That would be the opinion of a CNBC spokesman.
"This is a program that is hosted by a former CEO for an audience of high-powered decision makers who aren't measured by Nielsen," said the spokesman, in a statement.
Business shows don't need big numbers--only big wallets? That's not true.
CNBC's new prime-time show, "Conversations with Michael Eisner," pulled up a scant 95,000 viewers in its Tuesday prime-time debut. That's dandruff on the lapel of Fox News' prime-time programs, which typically get 1 million to 2 million viewers.
The surprise is that CNBC, in this particular case, has suddenly given up on getting more viewers for its prime-time shows. I'm sure the producers of "Joey" and "Sons and Daughters" and "The Apprentice: Martha Stewart" would like to be measured the same way.
TV is the great equalizer--no matter how many billions you got. There are rules in the capitalist world, the financial ones CNBC covers on a daily basis, and the ones advertisers regularly count on to market their wares. There's no getting away from TV ratings unless you are on PBS. Sorry.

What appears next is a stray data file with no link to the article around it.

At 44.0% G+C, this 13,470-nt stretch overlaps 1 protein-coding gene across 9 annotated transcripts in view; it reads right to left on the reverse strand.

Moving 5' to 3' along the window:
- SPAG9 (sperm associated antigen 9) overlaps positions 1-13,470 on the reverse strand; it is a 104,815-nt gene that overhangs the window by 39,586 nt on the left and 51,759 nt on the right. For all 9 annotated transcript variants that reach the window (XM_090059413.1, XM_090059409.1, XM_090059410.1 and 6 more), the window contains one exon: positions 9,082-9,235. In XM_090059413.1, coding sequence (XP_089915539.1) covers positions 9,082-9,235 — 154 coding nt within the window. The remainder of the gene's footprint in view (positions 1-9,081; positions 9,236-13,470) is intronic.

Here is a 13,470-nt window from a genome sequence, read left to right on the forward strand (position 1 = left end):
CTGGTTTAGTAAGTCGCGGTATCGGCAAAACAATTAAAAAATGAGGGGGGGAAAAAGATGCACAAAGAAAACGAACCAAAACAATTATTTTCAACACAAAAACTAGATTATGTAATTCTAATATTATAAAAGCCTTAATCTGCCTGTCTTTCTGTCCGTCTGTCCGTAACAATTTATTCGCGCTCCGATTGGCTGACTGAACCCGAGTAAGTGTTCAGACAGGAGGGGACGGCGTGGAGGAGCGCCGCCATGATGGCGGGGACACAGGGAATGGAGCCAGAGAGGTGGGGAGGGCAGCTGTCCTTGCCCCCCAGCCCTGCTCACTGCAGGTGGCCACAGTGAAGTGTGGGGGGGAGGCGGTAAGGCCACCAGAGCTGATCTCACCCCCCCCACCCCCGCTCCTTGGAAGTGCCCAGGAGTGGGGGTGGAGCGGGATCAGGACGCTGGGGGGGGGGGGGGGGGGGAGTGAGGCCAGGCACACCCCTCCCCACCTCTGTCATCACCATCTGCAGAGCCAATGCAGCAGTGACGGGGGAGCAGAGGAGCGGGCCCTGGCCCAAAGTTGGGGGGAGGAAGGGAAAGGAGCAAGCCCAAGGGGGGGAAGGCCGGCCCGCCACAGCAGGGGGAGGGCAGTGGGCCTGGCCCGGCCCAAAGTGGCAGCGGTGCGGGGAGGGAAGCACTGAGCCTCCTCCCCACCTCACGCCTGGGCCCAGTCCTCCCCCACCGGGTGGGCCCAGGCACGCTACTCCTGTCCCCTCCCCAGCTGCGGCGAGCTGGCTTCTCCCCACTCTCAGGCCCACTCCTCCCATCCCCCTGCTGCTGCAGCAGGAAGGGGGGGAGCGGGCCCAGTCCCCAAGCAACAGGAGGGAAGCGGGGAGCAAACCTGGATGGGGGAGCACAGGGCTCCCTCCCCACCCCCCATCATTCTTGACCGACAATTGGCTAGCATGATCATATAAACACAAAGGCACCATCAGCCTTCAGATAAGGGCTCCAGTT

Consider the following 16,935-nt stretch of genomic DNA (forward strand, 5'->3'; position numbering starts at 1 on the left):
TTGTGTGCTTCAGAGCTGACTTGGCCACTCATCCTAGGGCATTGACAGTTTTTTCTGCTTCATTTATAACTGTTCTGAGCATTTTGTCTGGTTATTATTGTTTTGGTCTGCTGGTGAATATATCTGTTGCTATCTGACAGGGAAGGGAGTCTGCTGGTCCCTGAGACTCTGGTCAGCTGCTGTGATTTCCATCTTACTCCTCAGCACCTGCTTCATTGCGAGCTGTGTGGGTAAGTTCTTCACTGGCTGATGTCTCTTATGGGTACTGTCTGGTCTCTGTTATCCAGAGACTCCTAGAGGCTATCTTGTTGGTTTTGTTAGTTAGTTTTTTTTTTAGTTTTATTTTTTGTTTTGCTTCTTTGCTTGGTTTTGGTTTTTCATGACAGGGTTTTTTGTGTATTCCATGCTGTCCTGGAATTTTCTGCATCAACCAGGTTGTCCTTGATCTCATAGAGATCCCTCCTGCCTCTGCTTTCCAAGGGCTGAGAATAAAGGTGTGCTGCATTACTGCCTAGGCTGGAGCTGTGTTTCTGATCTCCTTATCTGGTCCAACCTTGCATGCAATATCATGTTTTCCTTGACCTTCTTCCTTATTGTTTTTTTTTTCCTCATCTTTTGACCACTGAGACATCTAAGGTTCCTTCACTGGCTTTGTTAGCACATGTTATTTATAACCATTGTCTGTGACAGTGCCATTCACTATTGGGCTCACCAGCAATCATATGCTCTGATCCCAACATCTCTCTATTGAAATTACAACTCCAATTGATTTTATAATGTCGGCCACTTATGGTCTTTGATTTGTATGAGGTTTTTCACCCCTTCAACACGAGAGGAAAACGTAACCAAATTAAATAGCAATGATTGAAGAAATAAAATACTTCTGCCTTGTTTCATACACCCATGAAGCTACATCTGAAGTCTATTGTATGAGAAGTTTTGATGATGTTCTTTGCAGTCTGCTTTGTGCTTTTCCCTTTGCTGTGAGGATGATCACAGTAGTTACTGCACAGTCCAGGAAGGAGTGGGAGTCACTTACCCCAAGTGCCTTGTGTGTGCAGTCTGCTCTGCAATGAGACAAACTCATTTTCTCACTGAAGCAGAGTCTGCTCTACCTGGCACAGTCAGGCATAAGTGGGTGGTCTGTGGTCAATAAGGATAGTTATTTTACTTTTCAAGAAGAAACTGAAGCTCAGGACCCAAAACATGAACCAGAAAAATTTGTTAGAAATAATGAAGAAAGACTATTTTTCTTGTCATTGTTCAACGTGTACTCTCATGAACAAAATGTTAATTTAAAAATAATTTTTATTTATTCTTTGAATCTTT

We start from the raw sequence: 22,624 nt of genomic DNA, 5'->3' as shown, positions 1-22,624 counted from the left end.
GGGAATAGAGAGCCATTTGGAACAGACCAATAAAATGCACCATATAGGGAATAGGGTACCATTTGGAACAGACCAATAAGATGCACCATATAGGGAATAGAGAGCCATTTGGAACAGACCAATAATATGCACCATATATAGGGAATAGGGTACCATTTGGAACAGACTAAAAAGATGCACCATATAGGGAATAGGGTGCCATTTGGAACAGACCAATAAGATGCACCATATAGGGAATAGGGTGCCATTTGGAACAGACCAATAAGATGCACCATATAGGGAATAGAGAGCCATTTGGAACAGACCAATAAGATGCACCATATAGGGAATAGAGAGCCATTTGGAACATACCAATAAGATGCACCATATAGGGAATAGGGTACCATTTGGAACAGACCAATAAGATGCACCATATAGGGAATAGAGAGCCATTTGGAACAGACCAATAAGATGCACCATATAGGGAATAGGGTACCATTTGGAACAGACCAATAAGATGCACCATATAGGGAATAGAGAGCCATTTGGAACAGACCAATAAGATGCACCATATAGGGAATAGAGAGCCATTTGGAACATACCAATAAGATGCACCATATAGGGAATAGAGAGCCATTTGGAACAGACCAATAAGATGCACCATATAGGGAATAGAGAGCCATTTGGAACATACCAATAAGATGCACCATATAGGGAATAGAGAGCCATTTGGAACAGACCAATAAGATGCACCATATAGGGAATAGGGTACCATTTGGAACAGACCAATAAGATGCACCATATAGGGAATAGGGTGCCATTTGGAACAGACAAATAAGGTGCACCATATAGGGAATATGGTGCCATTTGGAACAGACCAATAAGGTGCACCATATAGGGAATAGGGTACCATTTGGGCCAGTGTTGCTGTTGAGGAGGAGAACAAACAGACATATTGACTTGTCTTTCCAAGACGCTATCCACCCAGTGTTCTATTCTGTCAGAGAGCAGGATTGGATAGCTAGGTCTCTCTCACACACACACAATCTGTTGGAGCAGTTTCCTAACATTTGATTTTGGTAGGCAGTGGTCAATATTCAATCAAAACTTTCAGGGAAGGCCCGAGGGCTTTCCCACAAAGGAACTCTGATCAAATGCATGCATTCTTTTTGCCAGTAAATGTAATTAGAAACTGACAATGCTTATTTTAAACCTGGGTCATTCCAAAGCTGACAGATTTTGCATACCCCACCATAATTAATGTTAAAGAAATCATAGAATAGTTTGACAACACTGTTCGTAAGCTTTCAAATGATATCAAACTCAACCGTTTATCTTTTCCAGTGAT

CNBC advertising executives will now have this pitch: "Hey, big decision makers, big business guys, watch our Eisner. You have to admit, this is legend after all. Forget about numbers. Spend with your heart, not your business brain." The result may be a shrinking advertiser list, which may include, say, LearJet, BMW, and Four Seasons Hotels.
Look, we weren't expecting much from Eisner. Sure, he's got a nice brand name among business leaders and financial journalists. No doubt he draws high numbers in the 18-49 viewers with $1 million income and $5 million demo.
Perhaps the show would be better on the weekends--not against tough prime-time Monday to Friday players. But hey, this is Eisner. I'm sure his agent wasn't angling for mickey-mouse weekend time periods.